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Darla Moore School of Business

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Economics professor teaches students the impact of U.S.’s relief or stimulus packages

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Moore School economics associate professor William Hauk focuses his research on international political economy issues, and since the U.S. is such a powerhouse in the world economy, domestic economic policy has a major impact globally as well. The main economic issue that has impacted the world in the past year is the COVID-19 pandemic. One of the pandemic topics Hauk and his students have been discussing throughout the past year is the U.S.’s relief or stimulus packages.

At this point, most Americans who qualified for relief or stimulus have received a second payment. Read the following Q&A to learn how Hauk examines the impact of the relief or stimulus packages with his classes.

During such a tumultuous time in the country’s economy during the COVID-19 pandemic, why are relief or stimulus packages necessary?
There are really two justifications for such packages.  One is the pressing moral justification.  Due to the limits on economic activity resulting from social distancing, unemployment shot up during the pandemic, and many other individuals lost considerable amounts of income. To the extent that we can replace their income until the economy is able to work at full capacity again, doing so will keep millions from falling into poverty.  As an economic matter, putting money into the hands of people will hopefully increase consumer spending at a time of high uncertainty.  That keeps more people employed.

What would happen if the government had not sent out relief/stimulus monies during the past year? 
As hard as COVID-19 hit the economy, it could have been much worse. When we had to go into lockdowns in spring 2020, some were predicting that we could be facing a new depression. While unemployment certainly spiked during the past year, it has also been coming down rapidly. This has certainly been a difficult year for the economy.  We will never know for sure how bad it might have been otherwise, but fortunately, we never had to find out.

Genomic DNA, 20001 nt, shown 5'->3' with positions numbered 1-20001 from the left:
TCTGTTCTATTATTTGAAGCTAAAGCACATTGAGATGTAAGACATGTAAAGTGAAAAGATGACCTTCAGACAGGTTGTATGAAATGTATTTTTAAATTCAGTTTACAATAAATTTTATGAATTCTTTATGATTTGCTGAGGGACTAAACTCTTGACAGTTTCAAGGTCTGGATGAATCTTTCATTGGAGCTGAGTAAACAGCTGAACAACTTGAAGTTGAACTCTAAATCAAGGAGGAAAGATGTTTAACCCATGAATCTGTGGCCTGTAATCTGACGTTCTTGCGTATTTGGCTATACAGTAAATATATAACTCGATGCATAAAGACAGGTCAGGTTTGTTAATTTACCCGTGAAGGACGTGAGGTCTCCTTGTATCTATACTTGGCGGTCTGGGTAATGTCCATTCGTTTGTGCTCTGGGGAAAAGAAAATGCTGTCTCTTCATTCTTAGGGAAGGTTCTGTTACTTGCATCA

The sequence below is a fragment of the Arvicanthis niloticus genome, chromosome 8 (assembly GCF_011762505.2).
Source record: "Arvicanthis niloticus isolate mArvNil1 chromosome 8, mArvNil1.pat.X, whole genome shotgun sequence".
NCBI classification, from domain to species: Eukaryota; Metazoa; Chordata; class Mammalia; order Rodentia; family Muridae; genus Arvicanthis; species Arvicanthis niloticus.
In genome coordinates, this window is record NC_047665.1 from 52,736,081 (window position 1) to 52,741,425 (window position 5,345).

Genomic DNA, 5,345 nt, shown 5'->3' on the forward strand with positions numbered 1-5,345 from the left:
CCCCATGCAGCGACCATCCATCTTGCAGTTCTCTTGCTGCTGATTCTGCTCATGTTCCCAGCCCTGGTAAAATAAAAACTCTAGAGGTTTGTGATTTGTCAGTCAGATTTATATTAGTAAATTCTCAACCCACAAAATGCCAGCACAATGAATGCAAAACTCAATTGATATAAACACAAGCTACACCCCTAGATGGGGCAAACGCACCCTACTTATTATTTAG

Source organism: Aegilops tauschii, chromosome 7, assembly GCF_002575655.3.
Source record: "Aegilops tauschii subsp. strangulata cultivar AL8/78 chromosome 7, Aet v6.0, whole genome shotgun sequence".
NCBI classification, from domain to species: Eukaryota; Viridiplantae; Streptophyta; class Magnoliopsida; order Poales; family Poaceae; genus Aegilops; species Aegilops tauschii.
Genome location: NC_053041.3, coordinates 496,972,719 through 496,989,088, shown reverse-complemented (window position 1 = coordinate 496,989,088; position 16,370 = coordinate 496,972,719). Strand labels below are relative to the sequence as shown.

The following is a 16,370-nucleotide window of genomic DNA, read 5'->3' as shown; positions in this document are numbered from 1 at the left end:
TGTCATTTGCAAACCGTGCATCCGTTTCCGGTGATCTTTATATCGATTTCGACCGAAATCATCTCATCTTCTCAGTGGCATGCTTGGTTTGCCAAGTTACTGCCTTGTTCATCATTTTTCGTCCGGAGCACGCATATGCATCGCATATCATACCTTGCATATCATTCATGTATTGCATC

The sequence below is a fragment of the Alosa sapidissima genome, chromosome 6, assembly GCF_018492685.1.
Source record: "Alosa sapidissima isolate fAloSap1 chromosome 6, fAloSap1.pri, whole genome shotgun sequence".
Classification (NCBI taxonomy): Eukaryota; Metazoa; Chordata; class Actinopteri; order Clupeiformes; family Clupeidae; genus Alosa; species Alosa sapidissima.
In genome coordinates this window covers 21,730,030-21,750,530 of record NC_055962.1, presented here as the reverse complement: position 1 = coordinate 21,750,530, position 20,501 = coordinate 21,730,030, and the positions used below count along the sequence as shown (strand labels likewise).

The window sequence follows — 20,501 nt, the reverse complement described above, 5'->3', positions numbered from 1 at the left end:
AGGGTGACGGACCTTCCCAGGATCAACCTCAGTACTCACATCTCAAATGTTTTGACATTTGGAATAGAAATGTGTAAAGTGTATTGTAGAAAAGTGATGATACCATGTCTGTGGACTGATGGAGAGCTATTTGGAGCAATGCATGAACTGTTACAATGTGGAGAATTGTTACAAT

How has unemployment been affected over the past year? Which groups were likelier to suffer from unemployment during the peak of COVID-19? 
After the initial shutdowns last spring, the unemployment rate shot up from 3.5 percent in February 2020 to 14.8 percent in April 2020.  That was by a good margin the highest number we have seen since the Great Depression. The good news is that it has since come down to 6.7 percent.  That is certainly not great, but it could be much worse. Unfortunately, that number varies across diverse groups of people. The economic slump hit blue-collar service workers the hardest, and it also disproportionately affected racial minorities and women. The headline employment numbers also hide discouraged workers who have left the workforce entirely.

What will the continued economic recovery look like over the next six months to a year?
There is good reason for cautious optimism. There is evidence that many households who maintained their income throughout the pandemic have saved up a lot of extra income. Combined with the people who are getting a boost from stimulus checks now, we should see consumer spending take off as social distancing winds down. That could put a lot of people back to work. All these predictions, of course, assume that the vaccines are successful at getting us to something like herd immunity.

Anything else you want to add about the U.S. economy during the COVID-19 pandemic?
From an academic perspective, it will be interesting to see if any of these policies that the government enacted in an emergency setting have any staying power. Many policymakers are rightly worried about the increasing national debt. At the same time, the government support during the pandemic may have raised the bar in terms of what the electorate expects in terms of social welfare policy.

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